Over the years, air traffic has continued to increase. The development of modern air traffic control systems has made it possible to cope with this increase, whilst maintaining the necessary levels of flight safety. However, the risk of airborne collision remains. This is why, as early as the fifties, the concept and initial development of an airborne collision avoidance system, acting as a last resort, was being considered. A series of mid air collisions occurred in the United States, initiating the further stages of the system’s development. In parallel to the development of TCAS equipment, ICAO (International Civil Aviation Organisation) has developed, since the beginning of the eighties, standards for Airborne Collision Avoidance Systems (ACAS).
ACAS II is a system used for detecting and tracking aircraft in the vicinity of your own aircraft, and is applicable to all aircraft with a MTOW over 5,700kg. By interrogating their transponders it analyses the replies to determine range, bearing, and if reporting altitude, the relative altitude of the intruder. Should the ACAS II processor determine that a possible collision hazard exists, it issues visual and audio advisories to the crew for appropriate vertical avoidance manoeuvres. ACAS is unable to detect any intruding aircraft without an operating ATCRBS transponder (operating in Mode A and C) or a Mode S transponder.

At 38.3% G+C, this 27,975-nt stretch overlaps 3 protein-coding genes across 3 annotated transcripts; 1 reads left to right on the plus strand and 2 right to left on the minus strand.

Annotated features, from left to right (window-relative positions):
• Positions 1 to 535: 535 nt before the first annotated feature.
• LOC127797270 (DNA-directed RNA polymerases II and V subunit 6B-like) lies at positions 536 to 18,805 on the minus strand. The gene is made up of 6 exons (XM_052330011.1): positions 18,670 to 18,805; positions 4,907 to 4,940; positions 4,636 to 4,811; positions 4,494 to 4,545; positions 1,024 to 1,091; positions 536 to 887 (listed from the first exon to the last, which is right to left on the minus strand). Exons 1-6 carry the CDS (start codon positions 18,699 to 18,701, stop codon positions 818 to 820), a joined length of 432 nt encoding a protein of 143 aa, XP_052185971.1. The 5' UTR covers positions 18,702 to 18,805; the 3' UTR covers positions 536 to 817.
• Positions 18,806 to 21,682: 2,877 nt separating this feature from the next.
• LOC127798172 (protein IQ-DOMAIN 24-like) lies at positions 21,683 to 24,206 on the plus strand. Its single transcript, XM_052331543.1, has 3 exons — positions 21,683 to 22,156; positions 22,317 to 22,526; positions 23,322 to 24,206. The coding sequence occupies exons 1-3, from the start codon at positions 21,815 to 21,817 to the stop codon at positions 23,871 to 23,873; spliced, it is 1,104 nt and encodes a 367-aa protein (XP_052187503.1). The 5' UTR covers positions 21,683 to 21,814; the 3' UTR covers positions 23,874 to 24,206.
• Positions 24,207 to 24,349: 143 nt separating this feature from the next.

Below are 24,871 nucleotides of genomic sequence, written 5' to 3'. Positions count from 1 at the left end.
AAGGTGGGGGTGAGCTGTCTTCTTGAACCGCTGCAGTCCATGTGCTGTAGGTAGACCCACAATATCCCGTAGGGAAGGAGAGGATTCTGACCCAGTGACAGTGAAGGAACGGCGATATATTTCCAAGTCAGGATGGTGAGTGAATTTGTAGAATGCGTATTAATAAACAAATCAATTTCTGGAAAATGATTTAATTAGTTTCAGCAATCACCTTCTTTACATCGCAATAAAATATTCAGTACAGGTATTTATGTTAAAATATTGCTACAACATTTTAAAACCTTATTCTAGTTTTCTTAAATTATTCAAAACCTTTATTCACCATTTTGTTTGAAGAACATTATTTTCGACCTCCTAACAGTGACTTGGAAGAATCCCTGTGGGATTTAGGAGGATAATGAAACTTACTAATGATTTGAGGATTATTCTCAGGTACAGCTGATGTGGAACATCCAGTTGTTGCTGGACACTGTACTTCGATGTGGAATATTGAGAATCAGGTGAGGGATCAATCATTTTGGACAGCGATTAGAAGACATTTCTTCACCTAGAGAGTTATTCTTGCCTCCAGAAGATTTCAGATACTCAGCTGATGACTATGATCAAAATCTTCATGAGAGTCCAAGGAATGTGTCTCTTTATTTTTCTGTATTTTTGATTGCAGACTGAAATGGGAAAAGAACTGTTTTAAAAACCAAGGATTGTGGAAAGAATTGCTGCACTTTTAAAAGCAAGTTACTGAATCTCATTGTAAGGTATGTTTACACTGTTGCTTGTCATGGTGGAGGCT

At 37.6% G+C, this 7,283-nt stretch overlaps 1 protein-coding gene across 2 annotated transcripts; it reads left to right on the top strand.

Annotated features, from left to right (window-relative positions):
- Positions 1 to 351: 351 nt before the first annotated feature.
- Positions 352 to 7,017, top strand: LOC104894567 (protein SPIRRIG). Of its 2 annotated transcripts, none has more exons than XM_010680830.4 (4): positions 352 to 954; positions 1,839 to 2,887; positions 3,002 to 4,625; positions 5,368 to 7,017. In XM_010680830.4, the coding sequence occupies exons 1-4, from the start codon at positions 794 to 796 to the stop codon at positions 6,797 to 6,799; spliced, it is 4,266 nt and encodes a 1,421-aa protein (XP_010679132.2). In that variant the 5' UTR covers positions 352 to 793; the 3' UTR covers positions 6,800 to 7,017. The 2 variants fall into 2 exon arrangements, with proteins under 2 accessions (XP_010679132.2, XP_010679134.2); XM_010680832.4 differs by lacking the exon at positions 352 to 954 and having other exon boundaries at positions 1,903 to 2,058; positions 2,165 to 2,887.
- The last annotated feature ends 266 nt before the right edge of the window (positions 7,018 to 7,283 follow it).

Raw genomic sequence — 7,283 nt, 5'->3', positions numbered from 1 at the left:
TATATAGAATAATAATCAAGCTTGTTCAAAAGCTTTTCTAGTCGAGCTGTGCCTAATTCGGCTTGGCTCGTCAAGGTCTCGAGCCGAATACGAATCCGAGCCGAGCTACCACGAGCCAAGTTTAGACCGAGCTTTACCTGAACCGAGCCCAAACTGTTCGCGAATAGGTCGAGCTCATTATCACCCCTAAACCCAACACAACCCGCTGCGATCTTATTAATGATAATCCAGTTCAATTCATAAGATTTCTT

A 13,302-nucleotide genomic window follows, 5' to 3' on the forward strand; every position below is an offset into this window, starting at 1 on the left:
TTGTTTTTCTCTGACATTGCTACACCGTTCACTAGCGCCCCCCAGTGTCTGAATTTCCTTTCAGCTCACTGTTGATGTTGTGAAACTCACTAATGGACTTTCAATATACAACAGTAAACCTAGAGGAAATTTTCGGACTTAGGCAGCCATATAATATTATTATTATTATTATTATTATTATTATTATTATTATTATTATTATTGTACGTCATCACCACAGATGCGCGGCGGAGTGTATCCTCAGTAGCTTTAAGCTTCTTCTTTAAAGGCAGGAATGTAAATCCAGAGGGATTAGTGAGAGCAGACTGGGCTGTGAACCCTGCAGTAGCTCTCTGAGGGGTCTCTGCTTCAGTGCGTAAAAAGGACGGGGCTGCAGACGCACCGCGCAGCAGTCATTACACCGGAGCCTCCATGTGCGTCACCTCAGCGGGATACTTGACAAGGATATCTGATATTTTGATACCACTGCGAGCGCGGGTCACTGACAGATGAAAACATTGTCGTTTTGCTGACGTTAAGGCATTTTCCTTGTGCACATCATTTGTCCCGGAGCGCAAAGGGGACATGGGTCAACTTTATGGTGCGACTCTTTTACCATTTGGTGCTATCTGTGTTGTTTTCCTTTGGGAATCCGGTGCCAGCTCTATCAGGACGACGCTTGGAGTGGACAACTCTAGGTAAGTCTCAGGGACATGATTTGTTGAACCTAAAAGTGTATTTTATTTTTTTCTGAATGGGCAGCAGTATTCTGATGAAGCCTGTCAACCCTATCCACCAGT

There are two types of cockpit displays for ACAS II, the Resolution Advisory (RA) display and the Traffic Advisory (TA) display. The RA display is incorporated into the vertical speed indicator (VSI). By illuminating red and green arcs around the dial it displays the required rate, or limitation of climb or descent, to avoid a possible collision.
The TA display shows the intruding aircraft's relative position and altitude with a trend arrow to indicate if it is climbing or descending at greater than 500 feet per minute. This TA display may be provided on the weather radar indicator, on a dedicated ACAS display or a TANSI display. The TA display identifies the relative threat of each intruder by using various symbols and colors. Complementing the displays, ACAS II provides appropriate synthesized voice announcements. ATC procedures and the "see and avoid concept" will continue to be the primary means of ensuring aircraft separation. However, if communication is lost with ATC, ACAS II adds a significant backup for collision avoidance.